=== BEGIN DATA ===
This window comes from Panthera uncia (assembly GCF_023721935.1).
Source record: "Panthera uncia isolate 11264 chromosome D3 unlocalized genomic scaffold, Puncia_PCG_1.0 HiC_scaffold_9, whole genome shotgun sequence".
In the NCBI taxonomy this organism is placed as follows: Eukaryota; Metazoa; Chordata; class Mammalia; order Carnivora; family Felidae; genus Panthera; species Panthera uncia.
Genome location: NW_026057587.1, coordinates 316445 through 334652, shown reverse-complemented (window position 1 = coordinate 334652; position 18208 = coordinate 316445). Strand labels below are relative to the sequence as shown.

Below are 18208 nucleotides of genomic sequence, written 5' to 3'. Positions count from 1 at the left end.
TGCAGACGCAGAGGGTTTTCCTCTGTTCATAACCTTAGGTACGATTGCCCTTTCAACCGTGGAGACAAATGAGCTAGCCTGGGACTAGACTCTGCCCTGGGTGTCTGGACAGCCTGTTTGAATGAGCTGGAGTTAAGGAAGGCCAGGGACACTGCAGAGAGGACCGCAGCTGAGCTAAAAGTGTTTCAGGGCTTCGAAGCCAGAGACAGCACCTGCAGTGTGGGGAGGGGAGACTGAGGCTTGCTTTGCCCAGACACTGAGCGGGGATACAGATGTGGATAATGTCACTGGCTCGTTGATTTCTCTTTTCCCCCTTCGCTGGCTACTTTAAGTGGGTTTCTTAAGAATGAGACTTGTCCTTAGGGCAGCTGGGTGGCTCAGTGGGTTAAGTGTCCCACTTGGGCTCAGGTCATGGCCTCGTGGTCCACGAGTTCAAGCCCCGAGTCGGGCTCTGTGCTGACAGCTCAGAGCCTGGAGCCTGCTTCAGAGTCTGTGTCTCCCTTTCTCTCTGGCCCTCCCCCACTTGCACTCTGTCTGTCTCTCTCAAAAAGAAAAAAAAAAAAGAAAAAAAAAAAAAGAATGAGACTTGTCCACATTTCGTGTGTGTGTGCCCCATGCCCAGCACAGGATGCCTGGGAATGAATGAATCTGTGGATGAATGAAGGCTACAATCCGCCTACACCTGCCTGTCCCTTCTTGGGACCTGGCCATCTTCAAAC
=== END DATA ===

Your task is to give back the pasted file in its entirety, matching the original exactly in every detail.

This window comes from Panthera uncia (assembly GCF_023721935.1).
Source record: "Panthera uncia isolate 11264 chromosome D3 unlocalized genomic scaffold, Puncia_PCG_1.0 HiC_scaffold_9, whole genome shotgun sequence".
In the NCBI taxonomy this organism is placed as follows: Eukaryota; Metazoa; Chordata; class Mammalia; order Carnivora; family Felidae; genus Panthera; species Panthera uncia.
Genome location: NW_026057587.1, coordinates 316445 through 334652, shown reverse-complemented (window position 1 = coordinate 334652; position 18208 = coordinate 316445). Strand labels below are relative to the sequence as shown.

Below are 18208 nucleotides of genomic sequence, written 5' to 3'. Positions count from 1 at the left end.
TGCAGACGCAGAGGGTTTTCCTCTGTTCATAACCTTAGGTACGATTGCCCTTTCAACCGTGGAGACAAATGAGCTAGCCTGGGACTAGACTCTGCCCTGGGTGTCTGGACAGCCTGTTTGAATGAGCTGGAGTTAAGGAAGGCCAGGGACACTGCAGAGAGGACCGCAGCTGAGCTAAAAGTGTTTCAGGGCTTCGAAGCCAGAGACAGCACCTGCAGTGTGGGGAGGGGAGACTGAGGCTTGCTTTGCCCAGACACTGAGCGGGGATACAGATGTGGATAATGTCACTGGCTCGTTGATTTCTCTTTTCCCCCTTCGCTGGCTACTTTAAGTGGGTTTCTTAAGAATGAGACTTGTCCTTAGGGCAGCTGGGTGGCTCAGTGGGTTAAGTGTCCCACTTGGGCTCAGGTCATGGCCTCGTGGTCCACGAGTTCAAGCCCCGAGTCGGGCTCTGTGCTGACAGCTCAGAGCCTGGAGCCTGCTTCAGAGTCTGTGTCTCCCTTTCTCTCTGGCCCTCCCCCACTTGCACTCTGTCTGTCTCTCTCAAAAAGAAAAAAAAAAAAGAAAAAAAAAAAAAGAATGAGACTTGTCCACATTTCGTGTGTGTGTGCCCCATGCCCAGCACAGGATGCCTGGGAATGAATGAATCTGTGGATGAATGAAGGCTACAATCCGCCTACACCTGCCTGTCCCTTCTTGGGACCTGGCCATCTTCAAAC